Signs of hope from the southern-most tip of Scotland to the furthest north.
But there was heartache and anguish too. The bereaved families in Tayside let down by a health board that failed in its duty of care to their loved ones. Working with Gillian Murray, who lost her uncle David, and Mandy McLaren, who lost her son Dale, we forced the Scottish government to accept it had a moral duty to act and set up an independent inquiry.
Then, in the past year, all of those families who I listened to and we worked with to pressure the Scottish government to concede a human-rights based public inquiry into the scandal that has led to an unconscionable number of residents dying from Covid-19 in Scotland’s care homes.
There was the ferry action group in the Western Isles, a community organising in and against the state because their voices had been ignored for too long. The housing co-operative in Forgewood, the workers co-operative in East Kilbride, one old, one new, both offering a glimpse of direct democracy in the economy and the empowerment of a community.
The care village I visited in Lumphinnans bringing together a day centre, extra care housing, and residential care for older people on a single campus. Built and run by Fife Council as part of a visionary plan for social care. It was this as much as anything which inspired me to push even harder for a National Care Service rooted in local democratic control and beyond the market economy and the profit motive.
While these two essential principles have still to be won, a National Care Service is now firmly established as an idea whose time has come.
Because of the real lived experience of frontline care workers, Labour amendments to emergency legislation in June established a fund, to ensure they suffered no loss of earnings if they had to take time off work and self-isolate.
In the name of all frontline workers, we battled for the right personal protective equipment, the roll-out of mass testing, and for a substantial revaluation of their work and worth.
And all of those extraordinary workers let down for too long by an economy that isn’t working for them. Mark Jackson and his fellow Michelin workers who told me that the company didn’t close down the Dundee factory, the market did. People like Les Ashton who worked at the Caledonian Railway Works in Springburn for 40 years. Before owners who had been in charge for a matter of days announced its closure, abandoning a workforce with not just a glorious past but a bright future.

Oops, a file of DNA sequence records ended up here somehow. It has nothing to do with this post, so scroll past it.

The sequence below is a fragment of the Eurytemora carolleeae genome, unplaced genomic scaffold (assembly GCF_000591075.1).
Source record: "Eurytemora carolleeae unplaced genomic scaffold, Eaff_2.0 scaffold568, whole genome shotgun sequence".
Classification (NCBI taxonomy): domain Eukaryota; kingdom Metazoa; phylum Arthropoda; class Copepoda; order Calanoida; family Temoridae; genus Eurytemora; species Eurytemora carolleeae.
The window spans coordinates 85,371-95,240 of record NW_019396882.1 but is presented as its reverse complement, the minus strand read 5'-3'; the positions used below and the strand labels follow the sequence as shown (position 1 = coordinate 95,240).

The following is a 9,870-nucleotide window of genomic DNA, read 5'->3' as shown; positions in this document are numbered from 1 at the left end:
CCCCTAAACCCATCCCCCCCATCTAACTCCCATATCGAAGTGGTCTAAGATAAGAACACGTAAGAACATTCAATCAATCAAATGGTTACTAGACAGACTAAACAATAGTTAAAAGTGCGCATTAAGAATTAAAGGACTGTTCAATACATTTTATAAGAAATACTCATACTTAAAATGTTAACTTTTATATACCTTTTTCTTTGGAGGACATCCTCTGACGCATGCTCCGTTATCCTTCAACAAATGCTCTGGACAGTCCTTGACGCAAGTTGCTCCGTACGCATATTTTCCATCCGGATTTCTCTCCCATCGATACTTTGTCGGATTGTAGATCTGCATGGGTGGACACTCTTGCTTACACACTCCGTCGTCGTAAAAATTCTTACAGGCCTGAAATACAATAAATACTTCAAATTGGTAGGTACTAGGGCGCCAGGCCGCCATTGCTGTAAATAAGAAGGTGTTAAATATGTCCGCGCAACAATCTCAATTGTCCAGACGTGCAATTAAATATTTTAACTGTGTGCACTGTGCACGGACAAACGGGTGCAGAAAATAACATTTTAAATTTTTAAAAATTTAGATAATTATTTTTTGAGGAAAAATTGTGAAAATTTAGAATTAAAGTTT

Honest hard-working people just looking for a government that was on their side.
I marched with 30,000 teachers in Glasgow and stood on picket lines across the country, rallied with the Waspi women, demonstrated against Donald Trump, helped lead anti-racism marches and supported climate change activists.
I will never forget being welcomed so generously by faith communities into their places of worship.
In every part of Scotland, I visited the painful effects of relentless cuts to local government budgets laid bare. Everywhere third sector projects being wound down at the very time when demand is going up.
I think also of the rough sleepers I met on the streets of Edinburgh with Streetwork who spoke of their mental pain, their histories, as we campaigned in Parliament week after week for a ban on winter evictions and now for action to ensure that there is no going back.
Ashley Cameron and the other care experienced young people I listened to in Holyrood and at Who Cares Scotland who shared their stories, to guide our policies, to inform our understanding.
Those young workers on zero-hours contracts, thrown out of employment by the pandemic, who now need a job guarantee and an end to precarious forms of working. Final-year school students whose case we took up last summer to force a government u-turn, many of whom were let down again just weeks later when they arrived at university.
And business owners up and down the country who I met like those from Edinburgh who depend on the Festival and Fringe, fighting to survive, looking for a sign of hope. The taxi drivers whose case we pushed.
The pensioners I spoke with in Motherwell whose simple demand for dignity in retirement is still not being realised, many with a sense of isolation even before the pandemic.
Those fleeing persecution, seeking asylum and refugee status in Glasgow, who are told they have no right to education in a city with five universities. That they have no right to work in a city that fought for the right to work on the banks of the Clyde 50 years ago. Living in nightly fear of a lock-change programme and eviction enforced by a contractor run for profit and shareholder gain. This hostile environment and this injustice we should never tolerate.
And all those families like those I met in Airdrie struggling against poverty, facing rising debt, living from week to week, still having to choose between heating and eating.
That is Scotland today, these are just some of the people and communities I have been privileged enough to meet, to listen to, and to represent in the realm of politics.
Sometimes our action led to change. Other times it did not, but my faith is undimmed in the ability of working people to build a new society and a democratic economy after the lockdown.
That is the challenge which Anas Sarwar will now lead the Scottish Labour Party through. I wish him nothing but success.
Richard Leonard is Scottish Labour MSP for Central Scotland